Niagara Falls, fracking and the power of water

I had the fun of being in Niagara Falls for a weekend at the end of May. I went there to sponsor an anti-fracking resolution for the state gathering of the 250 churches of the United Church of Christ in New York.

The resolution passed; it follows here. But what really happened is the falls -- falling, as they have done for a very long time. I was overwhelmed by Niagara’s beauty and rededicated myself to its preservation.

I couldn’t stop thinking about whether their falling was a terrible waste, like what would happen with the water used in fracking, or a beautiful waste, like what happens when energy spends and spills to sustain and save.

Why be so harsh on fracking? Because the time passed long ago for high reliance on non-renewables. Every nickel spent on the old way is a nickel not spent on the new way. And the old way is causing too much harm to the climate.

Our hardest debate in sponsoring the resolution had to do with “banning” versus “moratorium.” Those who are convinced that next year we have a catastrophic climate problem wanted a ban. Those who are trying to unmuddle the middle -- by which I mean people who aren’t sure yet -- begged for a moratorium.

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Whoever is right, I do not know. I do know that we have to bring much more attention to water and air and fuel. Fracking only delays that serious attention.

In our debates, we discovered at least two ways to work for environmental sustainability. One is to work “on” it. The other is to work with it.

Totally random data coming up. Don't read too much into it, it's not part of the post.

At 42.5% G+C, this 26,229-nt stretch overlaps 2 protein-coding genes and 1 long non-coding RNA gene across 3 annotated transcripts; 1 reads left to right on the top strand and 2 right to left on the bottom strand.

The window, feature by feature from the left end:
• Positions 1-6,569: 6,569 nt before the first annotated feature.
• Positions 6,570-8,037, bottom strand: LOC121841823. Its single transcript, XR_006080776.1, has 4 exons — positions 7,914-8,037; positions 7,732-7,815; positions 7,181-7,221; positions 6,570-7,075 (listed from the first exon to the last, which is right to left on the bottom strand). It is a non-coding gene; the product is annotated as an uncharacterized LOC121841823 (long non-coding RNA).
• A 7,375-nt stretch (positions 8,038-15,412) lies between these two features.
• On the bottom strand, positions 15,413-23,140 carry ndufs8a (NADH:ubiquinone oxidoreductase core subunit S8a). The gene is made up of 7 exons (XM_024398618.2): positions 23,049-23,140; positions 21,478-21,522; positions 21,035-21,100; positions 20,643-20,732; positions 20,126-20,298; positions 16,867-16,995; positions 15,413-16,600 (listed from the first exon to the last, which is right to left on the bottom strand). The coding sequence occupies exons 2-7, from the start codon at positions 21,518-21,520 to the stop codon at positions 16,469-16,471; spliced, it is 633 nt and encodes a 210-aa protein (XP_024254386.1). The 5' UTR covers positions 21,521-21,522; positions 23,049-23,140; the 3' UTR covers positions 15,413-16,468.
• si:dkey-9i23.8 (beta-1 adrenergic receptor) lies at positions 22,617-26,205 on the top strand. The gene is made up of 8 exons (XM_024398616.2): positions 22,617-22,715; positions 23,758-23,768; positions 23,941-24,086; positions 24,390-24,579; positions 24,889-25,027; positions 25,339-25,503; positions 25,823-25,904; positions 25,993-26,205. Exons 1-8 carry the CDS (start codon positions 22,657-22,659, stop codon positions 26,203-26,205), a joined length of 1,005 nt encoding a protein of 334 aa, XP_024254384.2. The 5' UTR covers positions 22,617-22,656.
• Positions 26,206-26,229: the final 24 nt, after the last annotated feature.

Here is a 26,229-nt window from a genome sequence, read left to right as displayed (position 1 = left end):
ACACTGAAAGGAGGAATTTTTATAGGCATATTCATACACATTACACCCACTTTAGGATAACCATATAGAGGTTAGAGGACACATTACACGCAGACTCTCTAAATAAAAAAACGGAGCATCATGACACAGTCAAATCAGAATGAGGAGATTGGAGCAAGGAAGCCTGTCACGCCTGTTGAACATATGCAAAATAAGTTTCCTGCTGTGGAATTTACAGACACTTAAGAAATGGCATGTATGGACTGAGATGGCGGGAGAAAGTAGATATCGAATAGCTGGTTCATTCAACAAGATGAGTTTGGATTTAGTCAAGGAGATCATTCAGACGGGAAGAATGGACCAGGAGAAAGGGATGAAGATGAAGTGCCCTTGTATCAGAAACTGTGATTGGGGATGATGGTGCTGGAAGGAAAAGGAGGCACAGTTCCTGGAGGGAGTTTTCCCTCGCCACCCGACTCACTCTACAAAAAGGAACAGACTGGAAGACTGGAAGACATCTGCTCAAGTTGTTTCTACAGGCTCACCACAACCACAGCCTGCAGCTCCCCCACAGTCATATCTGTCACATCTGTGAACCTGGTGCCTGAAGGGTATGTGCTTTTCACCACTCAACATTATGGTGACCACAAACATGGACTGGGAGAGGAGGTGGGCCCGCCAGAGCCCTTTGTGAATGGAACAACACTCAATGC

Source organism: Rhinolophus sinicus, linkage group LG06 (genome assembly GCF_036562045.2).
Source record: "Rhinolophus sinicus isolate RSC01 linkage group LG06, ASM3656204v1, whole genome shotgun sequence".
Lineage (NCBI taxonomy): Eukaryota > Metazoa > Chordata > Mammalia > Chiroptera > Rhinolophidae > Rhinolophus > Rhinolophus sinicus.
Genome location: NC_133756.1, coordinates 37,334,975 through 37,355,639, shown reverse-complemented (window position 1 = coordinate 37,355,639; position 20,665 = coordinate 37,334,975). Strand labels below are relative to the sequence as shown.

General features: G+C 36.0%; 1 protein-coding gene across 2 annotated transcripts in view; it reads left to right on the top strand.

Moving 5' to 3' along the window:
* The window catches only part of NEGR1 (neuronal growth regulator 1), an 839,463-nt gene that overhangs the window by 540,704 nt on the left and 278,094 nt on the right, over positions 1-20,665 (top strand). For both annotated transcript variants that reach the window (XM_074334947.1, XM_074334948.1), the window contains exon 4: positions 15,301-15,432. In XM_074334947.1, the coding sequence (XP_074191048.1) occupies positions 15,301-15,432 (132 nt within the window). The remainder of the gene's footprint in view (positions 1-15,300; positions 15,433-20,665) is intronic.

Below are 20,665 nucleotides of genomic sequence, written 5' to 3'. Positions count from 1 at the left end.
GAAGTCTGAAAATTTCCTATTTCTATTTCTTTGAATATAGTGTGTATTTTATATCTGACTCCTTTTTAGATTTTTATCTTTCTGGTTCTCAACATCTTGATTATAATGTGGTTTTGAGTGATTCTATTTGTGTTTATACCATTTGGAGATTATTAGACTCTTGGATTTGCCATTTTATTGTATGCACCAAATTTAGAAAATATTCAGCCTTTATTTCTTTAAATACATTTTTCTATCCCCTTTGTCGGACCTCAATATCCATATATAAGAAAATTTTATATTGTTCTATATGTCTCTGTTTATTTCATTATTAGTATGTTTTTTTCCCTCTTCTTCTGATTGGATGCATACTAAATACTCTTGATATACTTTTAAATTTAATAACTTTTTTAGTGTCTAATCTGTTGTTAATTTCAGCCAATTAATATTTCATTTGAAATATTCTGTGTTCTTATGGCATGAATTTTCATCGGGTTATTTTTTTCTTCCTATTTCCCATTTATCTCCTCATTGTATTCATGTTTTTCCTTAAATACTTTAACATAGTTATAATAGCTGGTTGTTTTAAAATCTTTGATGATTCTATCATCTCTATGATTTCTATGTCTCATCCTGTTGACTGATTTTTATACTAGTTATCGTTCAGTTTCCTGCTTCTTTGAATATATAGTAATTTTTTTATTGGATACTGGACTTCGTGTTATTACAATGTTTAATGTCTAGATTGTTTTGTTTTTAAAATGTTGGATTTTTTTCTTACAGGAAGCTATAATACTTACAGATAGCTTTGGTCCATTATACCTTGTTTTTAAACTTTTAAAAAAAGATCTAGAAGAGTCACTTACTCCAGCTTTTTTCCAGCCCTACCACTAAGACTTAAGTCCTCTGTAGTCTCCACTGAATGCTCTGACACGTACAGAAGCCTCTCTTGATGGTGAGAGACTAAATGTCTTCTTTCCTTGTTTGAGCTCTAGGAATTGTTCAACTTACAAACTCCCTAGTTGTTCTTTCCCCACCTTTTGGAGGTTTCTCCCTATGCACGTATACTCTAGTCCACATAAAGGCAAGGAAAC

The first is the fix-it strategy, the second the sacramental. How could we not want to preserve the power of the Niagara Falls? How could we not attend to the preservation of rock, ravine, air and water? How could we not be politically active on behalf of the environment? 

Read those questions in that order and put your ear to the ground, wherever you are. You can probably hear the falls pounding the water below them. Fracking works on it and delays the time when we will have to go again to wind and water for power.

Before I introduced the resolution, I prayed this prayer to those of us gathered at Niagara Falls:

Spirit of the Living God
You of ancient rock and
ravine, of granite and
gorge, gauging open for
water to flow without fail;
You who are evolving
right now, creating a
butterfly of newly colored wings
translucent in nature, colors
no one alive now will ever see;
Draw near and put us
knee deep in evolution. Adapt
us to the new and the next
so that we travel the full
road from ashes to ashes
and stardust to stardust.

You can read the full resolution below. Additionally, other United Church of Christ conferences and faith-based organizations have issued their own statements or resolutions addressing fracking, including UCC-Southern Conference, Interfaith Power and Light, the Rabbinical Assembly and Pennsylvania-area Quakers


The resolution of the United Church of Christ of New York on fracking in the state: 

UCC-NY Fracking Resolution


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